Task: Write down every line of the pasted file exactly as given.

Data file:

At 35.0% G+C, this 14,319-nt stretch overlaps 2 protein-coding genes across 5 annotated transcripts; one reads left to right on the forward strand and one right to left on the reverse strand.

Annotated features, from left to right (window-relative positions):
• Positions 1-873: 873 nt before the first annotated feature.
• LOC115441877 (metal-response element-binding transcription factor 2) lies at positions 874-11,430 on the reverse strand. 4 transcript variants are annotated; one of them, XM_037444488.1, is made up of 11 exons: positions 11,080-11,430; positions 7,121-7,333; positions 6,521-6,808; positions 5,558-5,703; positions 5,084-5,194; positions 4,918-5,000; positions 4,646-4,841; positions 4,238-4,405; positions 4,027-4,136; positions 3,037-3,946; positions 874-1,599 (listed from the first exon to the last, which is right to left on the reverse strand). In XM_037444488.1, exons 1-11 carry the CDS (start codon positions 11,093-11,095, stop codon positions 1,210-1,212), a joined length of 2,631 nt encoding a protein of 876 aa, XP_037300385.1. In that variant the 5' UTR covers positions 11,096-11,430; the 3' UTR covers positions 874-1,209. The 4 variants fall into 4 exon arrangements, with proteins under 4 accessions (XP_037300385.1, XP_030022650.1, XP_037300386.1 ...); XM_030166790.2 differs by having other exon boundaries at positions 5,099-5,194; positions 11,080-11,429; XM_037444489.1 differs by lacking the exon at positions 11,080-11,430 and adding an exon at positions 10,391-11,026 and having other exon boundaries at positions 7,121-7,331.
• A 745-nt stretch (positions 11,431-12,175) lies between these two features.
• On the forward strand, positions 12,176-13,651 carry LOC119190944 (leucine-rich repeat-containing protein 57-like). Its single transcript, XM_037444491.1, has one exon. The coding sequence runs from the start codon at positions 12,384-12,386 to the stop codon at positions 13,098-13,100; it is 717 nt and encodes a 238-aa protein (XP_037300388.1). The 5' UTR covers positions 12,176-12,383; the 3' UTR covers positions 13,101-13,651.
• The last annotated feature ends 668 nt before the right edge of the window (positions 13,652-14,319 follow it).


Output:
At 35.0% G+C, this 14,319-nt stretch overlaps 2 protein-coding genes across 5 annotated transcripts; one reads left to right on the forward strand and one right to left on the reverse strand.

Annotated features, from left to right (window-relative positions):
• Positions 1-873: 873 nt before the first annotated feature.
• LOC115441877 (metal-response element-binding transcription factor 2) lies at positions 874-11,430 on the reverse strand. 4 transcript variants are annotated; one of them, XM_037444488.1, is made up of 11 exons: positions 11,080-11,430; positions 7,121-7,333; positions 6,521-6,808; positions 5,558-5,703; positions 5,084-5,194; positions 4,918-5,000; positions 4,646-4,841; positions 4,238-4,405; positions 4,027-4,136; positions 3,037-3,946; positions 874-1,599 (listed from the first exon to the last, which is right to left on the reverse strand). In XM_037444488.1, exons 1-11 carry the CDS (start codon positions 11,093-11,095, stop codon positions 1,210-1,212), a joined length of 2,631 nt encoding a protein of 876 aa, XP_037300385.1. In that variant the 5' UTR covers positions 11,096-11,430; the 3' UTR covers positions 874-1,209. The 4 variants fall into 4 exon arrangements, with proteins under 4 accessions (XP_037300385.1, XP_030022650.1, XP_037300386.1 ...); XM_030166790.2 differs by having other exon boundaries at positions 5,099-5,194; positions 11,080-11,429; XM_037444489.1 differs by lacking the exon at positions 11,080-11,430 and adding an exon at positions 10,391-11,026 and having other exon boundaries at positions 7,121-7,331.
• A 745-nt stretch (positions 11,431-12,175) lies between these two features.
• On the forward strand, positions 12,176-13,651 carry LOC119190944 (leucine-rich repeat-containing protein 57-like). Its single transcript, XM_037444491.1, has one exon. The coding sequence runs from the start codon at positions 12,384-12,386 to the stop codon at positions 13,098-13,100; it is 717 nt and encodes a 238-aa protein (XP_037300388.1). The 5' UTR covers positions 12,176-12,383; the 3' UTR covers positions 13,101-13,651.
• The last annotated feature ends 668 nt before the right edge of the window (positions 13,652-14,319 follow it).